Does Italy have public records for departing passenger manifests for the Port of Naples? I know Ellis Island has public records for arriving ship manifests, and from the Ellis Island records I have learned what towns in Italy my ancestors were from, and where in the U.S. my ancestors were going to. But I have heard that the departing passenger lists from the Port of Naples should tell me more details (such as a street address of their home) about where they were from in Italy. I'm planning a trip to Italy and I would love to see if the original homes still exist!
Where can I find departing passenger manifests for the Port of Naples? Thank you very much for your help!!! =)
@Squigy: I'm looking for passenger records for the Port of Naples, similar to what is offered in the Ellis Island database. The Ellis Island records state what address my ancestors were going to in the US, but I want the Naples records to find out what address they were coming from in Italy. Thanks though!
@wldspirit: Thanks for the links! I checked the two sites and they did not seem to have what I'm looking for.
Do you know if there is a historical society in Italy that I can contact to find the departing passenger manifests? Did the Port of Naples save these documents? I have searched for resources but I can't find anything =(
If the goal is to ascertain the home in which your ancestor lived, this can be done by sending for, or requesting in person, an extract of the birth record.
Called an estratto per riassunta dell'atto di nascita.
It indicates additional information not included on a birth record/certificate,
the family's place of residence, usually including a full address.
If this is something you would be interested in obtaining let us know!!
"Cambiano i suonatori ma la musica Ã¨ sempre quella."
Next month I'm going to the village comune in Italy that my ancestors are from to get birth and marriage certificates and explore the village. Is the "estratto per riassunta dell'atto di nascita" archived in the local comune as well? Thank you very much for the information, it is so helpful! =) I wasn't aware that this type of document existed!
In addition to these 3 types of documents (birth certificate, marriage certificate, extract of birth record), are there other types of documents in Italian comunes that are useful for genealogy research?
To mromano: You are a little confused. You would request the "estratto" from the comune if you are writing to them, for example. The "estratto" is a complete extract of the information on the original record (this is the document that includes the parents' names, which are often omitted on the shorter "certification"). The estratto is typed or written by the official at the comune on a specific form used for that purpose.
When visiting the comune in person, you will very likely be viewing the original document. The official at the comune will either make a photocopy of the original record, or prepare an "estratto" for you. Some of the officials are more helpful than others, some allow you to freely go through the records at your own leisure while others will require you to tell them what you are looking for, and they will find it and prepare the estratto for you.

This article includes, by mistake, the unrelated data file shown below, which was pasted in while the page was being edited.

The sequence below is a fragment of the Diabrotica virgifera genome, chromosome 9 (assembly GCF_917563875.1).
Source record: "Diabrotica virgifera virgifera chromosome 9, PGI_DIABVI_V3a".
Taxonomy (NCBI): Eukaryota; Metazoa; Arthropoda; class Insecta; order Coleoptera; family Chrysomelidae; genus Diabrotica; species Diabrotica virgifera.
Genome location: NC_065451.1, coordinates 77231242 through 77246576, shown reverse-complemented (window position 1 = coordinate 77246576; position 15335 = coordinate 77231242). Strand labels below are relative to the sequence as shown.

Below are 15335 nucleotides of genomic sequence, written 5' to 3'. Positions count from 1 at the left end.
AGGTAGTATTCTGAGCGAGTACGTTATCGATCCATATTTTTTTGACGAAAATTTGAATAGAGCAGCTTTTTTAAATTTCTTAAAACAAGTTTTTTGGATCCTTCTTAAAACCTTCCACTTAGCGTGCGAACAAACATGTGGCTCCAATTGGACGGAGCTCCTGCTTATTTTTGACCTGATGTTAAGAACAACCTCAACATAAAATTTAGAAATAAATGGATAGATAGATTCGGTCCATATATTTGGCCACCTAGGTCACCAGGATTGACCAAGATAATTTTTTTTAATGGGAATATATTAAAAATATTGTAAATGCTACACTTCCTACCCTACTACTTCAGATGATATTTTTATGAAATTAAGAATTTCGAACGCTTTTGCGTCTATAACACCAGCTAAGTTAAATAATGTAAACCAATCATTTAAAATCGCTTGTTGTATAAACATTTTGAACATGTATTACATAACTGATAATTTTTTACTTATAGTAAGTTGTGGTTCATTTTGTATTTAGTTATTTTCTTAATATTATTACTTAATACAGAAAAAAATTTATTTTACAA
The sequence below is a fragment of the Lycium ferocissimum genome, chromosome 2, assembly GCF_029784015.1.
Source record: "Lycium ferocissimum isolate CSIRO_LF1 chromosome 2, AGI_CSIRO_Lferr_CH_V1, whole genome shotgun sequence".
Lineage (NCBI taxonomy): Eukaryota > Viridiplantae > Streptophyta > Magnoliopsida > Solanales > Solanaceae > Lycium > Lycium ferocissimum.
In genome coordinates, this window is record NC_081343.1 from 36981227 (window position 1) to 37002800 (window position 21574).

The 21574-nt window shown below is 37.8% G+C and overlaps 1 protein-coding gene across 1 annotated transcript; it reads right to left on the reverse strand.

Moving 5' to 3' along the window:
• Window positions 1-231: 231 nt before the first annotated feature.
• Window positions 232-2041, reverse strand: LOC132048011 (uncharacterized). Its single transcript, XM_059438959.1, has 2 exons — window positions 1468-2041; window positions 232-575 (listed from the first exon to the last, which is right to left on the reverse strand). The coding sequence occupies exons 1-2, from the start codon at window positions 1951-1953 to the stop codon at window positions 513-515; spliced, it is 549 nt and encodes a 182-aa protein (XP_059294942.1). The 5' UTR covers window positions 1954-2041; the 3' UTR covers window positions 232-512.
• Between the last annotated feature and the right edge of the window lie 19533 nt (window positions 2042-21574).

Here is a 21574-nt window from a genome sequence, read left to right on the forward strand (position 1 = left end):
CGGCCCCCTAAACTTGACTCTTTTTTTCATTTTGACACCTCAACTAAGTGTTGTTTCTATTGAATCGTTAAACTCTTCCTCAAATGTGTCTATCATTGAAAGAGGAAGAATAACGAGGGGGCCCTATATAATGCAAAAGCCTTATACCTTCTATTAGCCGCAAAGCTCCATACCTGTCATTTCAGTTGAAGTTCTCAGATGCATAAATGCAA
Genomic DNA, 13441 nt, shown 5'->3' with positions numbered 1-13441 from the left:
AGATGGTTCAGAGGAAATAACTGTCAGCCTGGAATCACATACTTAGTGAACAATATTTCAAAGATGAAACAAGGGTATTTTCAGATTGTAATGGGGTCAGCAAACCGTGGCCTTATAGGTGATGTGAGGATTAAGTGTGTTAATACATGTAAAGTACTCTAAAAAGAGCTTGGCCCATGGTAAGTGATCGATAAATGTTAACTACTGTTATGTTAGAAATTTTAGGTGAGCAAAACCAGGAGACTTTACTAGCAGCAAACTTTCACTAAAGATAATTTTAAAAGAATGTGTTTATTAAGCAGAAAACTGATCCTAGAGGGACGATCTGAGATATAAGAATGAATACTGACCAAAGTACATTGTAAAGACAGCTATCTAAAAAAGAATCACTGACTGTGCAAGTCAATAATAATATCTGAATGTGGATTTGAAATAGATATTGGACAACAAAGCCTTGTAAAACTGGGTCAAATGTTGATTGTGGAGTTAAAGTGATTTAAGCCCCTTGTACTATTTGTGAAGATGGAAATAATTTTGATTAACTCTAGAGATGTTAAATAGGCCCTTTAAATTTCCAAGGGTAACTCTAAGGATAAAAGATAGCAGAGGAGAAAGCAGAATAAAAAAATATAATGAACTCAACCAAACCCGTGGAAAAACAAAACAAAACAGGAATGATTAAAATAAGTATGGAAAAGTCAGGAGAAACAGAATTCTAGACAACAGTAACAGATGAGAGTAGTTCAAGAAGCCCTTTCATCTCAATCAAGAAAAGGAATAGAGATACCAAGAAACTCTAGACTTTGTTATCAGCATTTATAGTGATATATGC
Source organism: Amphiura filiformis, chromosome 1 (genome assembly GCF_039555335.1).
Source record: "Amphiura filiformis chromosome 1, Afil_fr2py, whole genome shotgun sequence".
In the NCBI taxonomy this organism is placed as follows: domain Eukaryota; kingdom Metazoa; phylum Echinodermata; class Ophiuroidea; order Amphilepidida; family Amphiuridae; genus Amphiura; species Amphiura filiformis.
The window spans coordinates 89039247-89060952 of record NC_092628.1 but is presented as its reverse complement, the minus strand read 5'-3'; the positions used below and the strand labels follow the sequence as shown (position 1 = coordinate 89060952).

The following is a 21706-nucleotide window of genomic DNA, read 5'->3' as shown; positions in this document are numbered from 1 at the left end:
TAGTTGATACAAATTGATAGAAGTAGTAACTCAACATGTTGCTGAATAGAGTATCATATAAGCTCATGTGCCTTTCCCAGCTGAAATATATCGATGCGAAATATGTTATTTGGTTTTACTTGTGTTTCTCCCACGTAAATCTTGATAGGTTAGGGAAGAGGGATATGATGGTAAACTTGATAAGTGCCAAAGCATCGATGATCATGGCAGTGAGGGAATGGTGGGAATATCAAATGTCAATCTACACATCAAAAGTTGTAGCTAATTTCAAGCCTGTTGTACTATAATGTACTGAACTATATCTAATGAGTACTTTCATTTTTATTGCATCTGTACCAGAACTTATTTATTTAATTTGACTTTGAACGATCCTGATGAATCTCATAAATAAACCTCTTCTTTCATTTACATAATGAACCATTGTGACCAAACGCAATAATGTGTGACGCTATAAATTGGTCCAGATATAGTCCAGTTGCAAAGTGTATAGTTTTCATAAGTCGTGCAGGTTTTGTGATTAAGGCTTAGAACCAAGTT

The comune is normally open only a few hours during the weekdays, and the officials are often very busy. It is best to arrive as prepared as possible, perhaps you can prepare a list of the documents you are searching for to bring with you to the comune.
are there other types of documents in Italian comunes that are useful for genealogy research?
Yes!! Another interesting document is the "stato di famiglia originario",
or historical state of the family. It documents not those present in the household at a given time, but all members of the family, past and present, including those who moved or died. A valuable source for documenting an entire family unit.
quoted loosely from the book "Italian Genealogical Records" by
Trafford R. Cole.
There is a charge for this document, per name if I'm not mistaken.
Perhaps Maurizio can offer further insight.
"Cambiano i suonatori ma la musica Ã¨ sempre quella."
You mentioned the "stato di famiglia originario" lists names of family members in the present. I'm very interested in establishing communication with any relatives I may still have in Italy! Is it reasonable to expect the comune to have this document with the family history dating back from the 1870 to 2009? Thank you again! This has been extremely helpful information! =)
The document above records past history, to obtain current family, I think the privacy laws would come into play.....however, you can check for family connections by using the following site, placing your surname into cognome,
the town of origin into dove, click cerca, and this will bring up names, addresses and phone numbers.
If the town does not have this Stato di famiglia, ask about the Registration of the population that occurred around 1860 (in the South at least) not all towns have it, others chose to prepare 'scheda personale' which lists the person's details, address etc.
I am also confused. I need records from the port of naples. for grandparents who left there in 1905 or 1906 for New York USA. Also seek their hometown/village. And the names of their siblings and parents.
Like many the surname of my GPs was changed (either by them or by immigration) when they came to the USA. My grandpa from Riporti or Riporta (or ??) to Reporto. My gramma likely stayed DelVecchio, but maybe was DelVaco.
So what information do i need to give someone to find their "estratto per riassunta dell'atto di nascita". Who would have this document? If I don't have their town/village is it a lost cause?